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Purple Gallinules
Similar to Gallinula, but having a more slender form and oval rather than slit-like nostrils, are the beautiful Purple Gallinules, of which several genera are recognized, all with handsome plumage of chiefly opaque blue, purple, and green.
Notornis
Before leaving this group there is a very curious New Zealand bird that is worthy of notice.
Coots
We now come to the Coots, which are distinguished, as before mentioned, by the broadly lobed toes which adapt them to a more aquatic life than the others.
The Cranes, Courlans, And Trumpeters
The second of the coordinate families into which Crane-like birds (Gruiformes) are divided comprises the Cranes proper, as well as the minor groups which are assumed, in the system of classification we are following, to be most closely related to them.
The Cranes
Although externally resembling the Herons and Storks with which, indeed, they were formerly united, the Cranes really constitute a very well marked group of birds...
Whooping Crane
We may begin the detailed consideration of the Cranes with the typical and largest genus (Grits), which embraces more than a third of the species...
Sandhill Crane
The most abundant American species is perhaps the Sandhill Crane (G. mexicana), which is found from the Mississippi Valley west to the Pacific coast, south to Mexico, and eastward along the Gulf coast to Florida and Georgia.
Little Brown Crane
Hardly to be distinguished from the last except in size is the Little Brown Crane (G. canadensis) of the extreme northern portions of the continent from Hudson's Bay to Alaska...
European And Lilford's Cranes
We may now turn to the Old World for the remaining members of the group, pausing first to consider two species that are quite closely allied to our Sandhill Crane...
Asiatic White Crane
Quite similar to our Whooping Crane, but longer, and with the hinder part of the crown feathered, is the Asiatic White Crane (G. leucogeranus)...
White-naped Crane
Allied to the last, but separated on minor differences in the feathering of the head, is the great White-naped Crane (Pseudogeranus leucauchen) of eastern Asia.
Paradise Crane
We may now consider two rather closely related forms in which the bill is comparatively short, and the convolutions of the windpipe within the keel of the breast-bone much less than in most Cranes.
Demoiselle Crane
The other species mentioned above as closely related to the last is the Demoiselle Crane (Anthropoides virgo), which is widely dispersed from southern Europe to central Asia and northern China, migrating in winter to Africa and India.
Wattled Crane
The final member of the present group is the Wattled Crane (Bugeranus carunculatus) of South Africa, which is distinguished by a remarkable pendent lappet of skin on each side of the neck below the chin.
Crowned Cranes
Differing considerably from those previously mentioned are the Crowned Cranes (Balearica) of Africa, being so named from the presence of a narrow, fan-shaped crest or crown of twisted wire-like bristles...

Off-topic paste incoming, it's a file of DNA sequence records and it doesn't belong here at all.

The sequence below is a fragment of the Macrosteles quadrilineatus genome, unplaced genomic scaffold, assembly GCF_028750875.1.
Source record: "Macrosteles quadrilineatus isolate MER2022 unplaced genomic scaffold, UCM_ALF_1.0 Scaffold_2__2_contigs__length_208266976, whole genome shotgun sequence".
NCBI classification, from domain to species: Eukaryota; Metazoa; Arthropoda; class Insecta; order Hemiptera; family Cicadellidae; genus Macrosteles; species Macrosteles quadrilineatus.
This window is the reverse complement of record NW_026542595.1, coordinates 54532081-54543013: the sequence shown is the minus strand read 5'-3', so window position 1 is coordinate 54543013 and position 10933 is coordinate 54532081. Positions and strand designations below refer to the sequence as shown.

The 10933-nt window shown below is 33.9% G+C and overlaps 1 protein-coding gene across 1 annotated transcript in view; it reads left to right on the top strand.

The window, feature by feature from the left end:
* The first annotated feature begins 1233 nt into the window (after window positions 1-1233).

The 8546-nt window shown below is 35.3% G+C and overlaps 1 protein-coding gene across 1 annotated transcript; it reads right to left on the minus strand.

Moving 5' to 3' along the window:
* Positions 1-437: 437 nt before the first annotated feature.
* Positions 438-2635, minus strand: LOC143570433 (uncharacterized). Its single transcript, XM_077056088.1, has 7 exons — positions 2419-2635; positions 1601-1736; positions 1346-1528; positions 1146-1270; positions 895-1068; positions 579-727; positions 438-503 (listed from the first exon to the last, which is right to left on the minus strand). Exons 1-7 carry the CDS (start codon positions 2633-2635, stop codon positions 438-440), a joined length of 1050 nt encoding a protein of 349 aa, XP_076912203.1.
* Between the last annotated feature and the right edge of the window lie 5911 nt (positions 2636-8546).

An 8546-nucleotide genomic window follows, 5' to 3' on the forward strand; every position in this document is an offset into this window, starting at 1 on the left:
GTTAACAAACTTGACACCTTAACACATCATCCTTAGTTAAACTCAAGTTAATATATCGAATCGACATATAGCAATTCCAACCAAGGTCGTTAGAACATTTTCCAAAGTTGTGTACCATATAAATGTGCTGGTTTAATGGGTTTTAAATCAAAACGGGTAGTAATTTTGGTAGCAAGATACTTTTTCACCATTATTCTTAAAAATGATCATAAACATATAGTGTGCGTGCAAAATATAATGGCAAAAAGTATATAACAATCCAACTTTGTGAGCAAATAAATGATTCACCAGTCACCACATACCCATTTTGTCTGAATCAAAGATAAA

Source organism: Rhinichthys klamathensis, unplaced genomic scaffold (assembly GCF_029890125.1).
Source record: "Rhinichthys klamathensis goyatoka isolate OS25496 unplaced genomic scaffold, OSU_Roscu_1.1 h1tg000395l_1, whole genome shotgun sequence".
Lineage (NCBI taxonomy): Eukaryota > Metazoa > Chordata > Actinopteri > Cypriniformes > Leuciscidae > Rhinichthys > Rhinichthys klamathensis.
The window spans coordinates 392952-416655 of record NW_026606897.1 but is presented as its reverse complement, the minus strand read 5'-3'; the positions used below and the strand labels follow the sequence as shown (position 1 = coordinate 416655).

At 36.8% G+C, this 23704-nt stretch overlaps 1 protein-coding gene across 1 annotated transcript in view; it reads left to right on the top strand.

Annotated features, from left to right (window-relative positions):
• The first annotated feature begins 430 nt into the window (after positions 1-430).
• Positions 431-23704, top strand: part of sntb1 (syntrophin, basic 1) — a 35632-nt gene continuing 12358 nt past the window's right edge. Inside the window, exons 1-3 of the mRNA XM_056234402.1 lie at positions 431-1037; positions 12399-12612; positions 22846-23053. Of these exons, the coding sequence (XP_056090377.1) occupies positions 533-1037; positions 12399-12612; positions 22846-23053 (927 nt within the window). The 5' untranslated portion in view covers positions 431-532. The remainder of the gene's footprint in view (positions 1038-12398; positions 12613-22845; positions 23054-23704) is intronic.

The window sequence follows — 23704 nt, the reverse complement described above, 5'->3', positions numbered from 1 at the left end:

The Florida Courlan, Limpkin, Or Crying Bird
(A. giganteus), as it is variously called, is found in Central America and the West Indies, whence it ranges north to the Florida peninsula and the Rio Grande valley.
The Trumpeters (subfamily Psophiince)
In some respects affording a connecting link between the Cranes and certain other Crane-like birds are the peculiar South American birds known as Trumpeters.
The Cariamas
Eastern South America is the home of two very remarkable and closely related birds known as Cariamas or Chu˝ias, the systematic position of which has given rise to much discussion and difference of opinion.
The Bustards
The next family that we have to consider comprises the birds known as Bustards and Floricans. Typically they are birds of large size and bulky form, with rather long neck and lank, naked legs, and only three toes, all of which are directed forward.
Little Bustard
An allied species which ranges from southern Europe and northern Africa throughout central Asia is known as the Little Bustard (Tetrax tetrax).
Stanley Bustard
Africa south of the Sahara may be regarded as the head-quarters of the present group, and although we have not space to mention all, we may select a sufficient number to convey a fair idea of them.
Pink-collared Bustard
Closely allied but without the crest on the nape and hind neck is the Pink-collared Bustard (Heterotetrax vigorsi), which may be taken as typical of a group of three species separated under this genus (Heterotetrax).
Long-beaked Bustards
The only remaining group of Bustards proper that we shall mention are the so-called Long-beaked Bustards (Eupodotis), of which three species are found in Africa, and a single one each in the Indian peninsula and Australia.
The Indian Bustard
(E. edwardsii) is a little smaller than the Rod and differs, among other points, in having the greater wing-coverts ashy black, with a terminal white spot, instead of white, freckled with black.
Floricans
In the Indian peninsula there are two small Bustards known by the Anglo-Indian name of Floricans, the etymology of which is unknown, but surmised by Newton to be possibly from a mispronunciation of Francolin.
The Kagu
In the far away island of New Caledonia there is a remarkable bird known by the natives as the Kagu (Rhinochetus jubatus), the systematic position of which has given rise to almost as much discussion as that of the Cariamas.
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